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Armenia is one of the ancient countries in the world with 3000 years of history, rich culture and distinctive traditions. It is located in the South Caucasus region and shares the borders with Georgia from the north, Turkey from the west, Iran from the south and Azerbaijan from the east. Area of the country is 29,743 square kilometres with a population of 2,986,100. Beautiful landscape of Armenia consists of many high mountain ridges, forests, dormant volcanic mountains, open valleys, etc. It preserves collections of medieval monasteries and other ancient architectural monuments.

The state language of the country is Armenian. It has its own writing system, the Armenian alphabet, introduced in 405 AD by Mesrop Mashtots.

Ethnic Armenians make up 98.1% of the country’s population. Yazidis make up 1.2% and Russians 0.4%. Other minorities include Assyrians, Ukrainians, Greeks, Kurds, Georgians, Belarusians and Jews.

Armenia was the first nation to adopt Christianity as a state religion, the event traditionally dated to AD 301. The official name of the Armenian Church is Armenian Apostolic Church, a form of Oriental Orthodoxy. The majority of the population profess a Christian and over 93% of Armenian Christians belong to the Armenian Apostolic Church. Nowadays, there are several churches and monasteries in Armenia that are included in the list of UNESCO world heritage sites. The cathedral of Echmiadzin, constructed in the VI century, is considered as one of the first official Christian Churches in the world.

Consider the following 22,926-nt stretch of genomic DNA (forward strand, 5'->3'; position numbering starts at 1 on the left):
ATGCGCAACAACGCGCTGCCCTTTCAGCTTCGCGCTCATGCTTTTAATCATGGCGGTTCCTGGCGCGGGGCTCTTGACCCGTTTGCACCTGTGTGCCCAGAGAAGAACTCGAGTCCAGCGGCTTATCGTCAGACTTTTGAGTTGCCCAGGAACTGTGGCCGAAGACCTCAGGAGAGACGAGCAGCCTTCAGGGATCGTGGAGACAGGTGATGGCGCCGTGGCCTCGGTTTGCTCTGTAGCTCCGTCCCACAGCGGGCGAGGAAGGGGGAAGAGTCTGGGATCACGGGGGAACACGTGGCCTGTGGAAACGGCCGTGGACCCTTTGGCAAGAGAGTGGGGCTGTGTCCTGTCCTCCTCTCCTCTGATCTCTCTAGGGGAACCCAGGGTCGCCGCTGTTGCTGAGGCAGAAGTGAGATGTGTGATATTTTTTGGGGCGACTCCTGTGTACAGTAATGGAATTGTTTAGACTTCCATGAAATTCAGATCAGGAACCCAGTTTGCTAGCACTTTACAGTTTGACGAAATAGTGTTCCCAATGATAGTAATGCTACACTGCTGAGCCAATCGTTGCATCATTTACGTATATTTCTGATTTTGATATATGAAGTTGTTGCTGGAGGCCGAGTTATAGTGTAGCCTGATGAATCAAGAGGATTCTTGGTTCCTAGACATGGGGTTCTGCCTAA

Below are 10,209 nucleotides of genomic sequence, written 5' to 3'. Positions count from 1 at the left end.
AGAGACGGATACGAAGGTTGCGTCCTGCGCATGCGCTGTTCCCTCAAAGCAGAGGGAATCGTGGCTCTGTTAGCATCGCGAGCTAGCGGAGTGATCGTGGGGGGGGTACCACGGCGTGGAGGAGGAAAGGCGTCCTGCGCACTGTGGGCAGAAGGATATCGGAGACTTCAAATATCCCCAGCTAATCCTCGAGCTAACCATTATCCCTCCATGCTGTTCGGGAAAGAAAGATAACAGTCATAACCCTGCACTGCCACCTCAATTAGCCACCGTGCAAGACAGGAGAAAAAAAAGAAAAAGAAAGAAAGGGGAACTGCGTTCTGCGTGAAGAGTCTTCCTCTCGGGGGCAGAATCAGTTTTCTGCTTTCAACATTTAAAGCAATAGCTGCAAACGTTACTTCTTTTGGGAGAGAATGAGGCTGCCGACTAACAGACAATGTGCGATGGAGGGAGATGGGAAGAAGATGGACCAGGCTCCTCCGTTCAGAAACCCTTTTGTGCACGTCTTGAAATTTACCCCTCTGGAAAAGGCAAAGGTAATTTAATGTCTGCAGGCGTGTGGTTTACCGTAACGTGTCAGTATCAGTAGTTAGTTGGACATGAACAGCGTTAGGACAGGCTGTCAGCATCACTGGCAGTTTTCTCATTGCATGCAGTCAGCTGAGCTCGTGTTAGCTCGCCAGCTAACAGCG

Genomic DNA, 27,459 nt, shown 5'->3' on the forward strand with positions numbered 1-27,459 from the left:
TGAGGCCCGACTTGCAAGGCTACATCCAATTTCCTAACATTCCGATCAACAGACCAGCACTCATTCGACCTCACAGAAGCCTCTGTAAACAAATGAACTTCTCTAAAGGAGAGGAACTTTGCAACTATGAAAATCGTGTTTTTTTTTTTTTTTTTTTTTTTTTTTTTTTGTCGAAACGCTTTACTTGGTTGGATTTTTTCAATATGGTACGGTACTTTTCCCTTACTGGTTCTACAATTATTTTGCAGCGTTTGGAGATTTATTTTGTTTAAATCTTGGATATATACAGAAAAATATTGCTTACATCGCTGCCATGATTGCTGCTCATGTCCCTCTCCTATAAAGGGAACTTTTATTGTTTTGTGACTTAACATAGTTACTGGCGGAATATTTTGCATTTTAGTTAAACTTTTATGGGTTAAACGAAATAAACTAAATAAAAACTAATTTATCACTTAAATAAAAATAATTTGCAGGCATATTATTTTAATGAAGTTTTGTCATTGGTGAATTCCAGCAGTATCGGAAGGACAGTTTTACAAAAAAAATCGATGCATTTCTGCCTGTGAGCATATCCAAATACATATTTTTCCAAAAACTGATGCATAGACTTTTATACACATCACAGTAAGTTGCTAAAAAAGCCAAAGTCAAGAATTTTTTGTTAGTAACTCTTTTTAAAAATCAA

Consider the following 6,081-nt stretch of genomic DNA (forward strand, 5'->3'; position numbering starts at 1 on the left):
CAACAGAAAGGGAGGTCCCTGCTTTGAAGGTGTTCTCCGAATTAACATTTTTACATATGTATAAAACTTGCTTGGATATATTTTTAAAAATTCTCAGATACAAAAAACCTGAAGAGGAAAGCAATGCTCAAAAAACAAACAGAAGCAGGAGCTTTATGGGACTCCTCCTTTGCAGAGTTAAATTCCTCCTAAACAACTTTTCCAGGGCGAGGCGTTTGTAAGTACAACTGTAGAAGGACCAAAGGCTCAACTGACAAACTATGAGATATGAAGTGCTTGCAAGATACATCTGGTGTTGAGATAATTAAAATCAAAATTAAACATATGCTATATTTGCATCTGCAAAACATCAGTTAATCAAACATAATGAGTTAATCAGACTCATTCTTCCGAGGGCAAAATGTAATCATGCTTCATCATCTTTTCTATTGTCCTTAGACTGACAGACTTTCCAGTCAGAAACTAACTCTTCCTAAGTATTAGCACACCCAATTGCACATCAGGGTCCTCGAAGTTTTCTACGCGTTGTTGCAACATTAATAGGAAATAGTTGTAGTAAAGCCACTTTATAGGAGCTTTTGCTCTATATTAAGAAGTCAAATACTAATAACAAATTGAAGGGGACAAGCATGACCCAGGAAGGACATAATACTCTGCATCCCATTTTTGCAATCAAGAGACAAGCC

Alongside ancient history, Armenian culture also became very rich and unique throughout the ages. Important part of this culture is Armenian dance and music, being very rich and one of the oldest and varied in the Near East. Armenian dance comes from 5-3 millennium B.C – the scenes of dancing can be found on the rock paintings in the mountainous regions of Armenia. Armenian music is also unique and distinctive. It has a special melody and rich sounding. Many songs were created by the people about their everyday life and were sung by folk singers – Gusans.

Armenian Carpet weaving is no less important part of the culture. Since II – I millennium B.C. this activity appeared in everyday life of Armenians and became an inseparable part of the national arts. Using natural dyes and materials such as wool, silk and cotton, Armenians were creating unique ornaments. Today, tourists are able to see or learn more about carpet weaving at “Mgeryan Carpet Factory”.

Another unique element of Armenian Culture, which later became a symbol of the whole country, is “Khachkar”, also known as an Armenian cross stone. These outdoor steles carved from a stone were used as memorial stones and relics facilitating communication between the secular and divine. In 2010, “Khachkars” were inscribed on the Representative List of the Intangible Cultural Heritage of Humanity.

Armenian cuisine, with a very rich and various flavors, is as ancient as its history. It offers many vegetarian or meat dishes made with a lot of herbs and spices. In general, food is a large part of the Armenian culture. It is a way to spend time socializing with family, friends or even strangers. Armenians are always prepared to set a table within seconds, even for unexpected guests. The must-try dishes when traveling to Armenia are Spas, Khash, Khorovats, Dolma, Tjvjik, Sevan Trout called Ishxan and of course, famous Armenian flatbread – Lavash. As for the desserts, Armenia has something special to offer: Armenian Gata, Honey Baklava, Sweet Sudjukh, dried Peaches and Alani.

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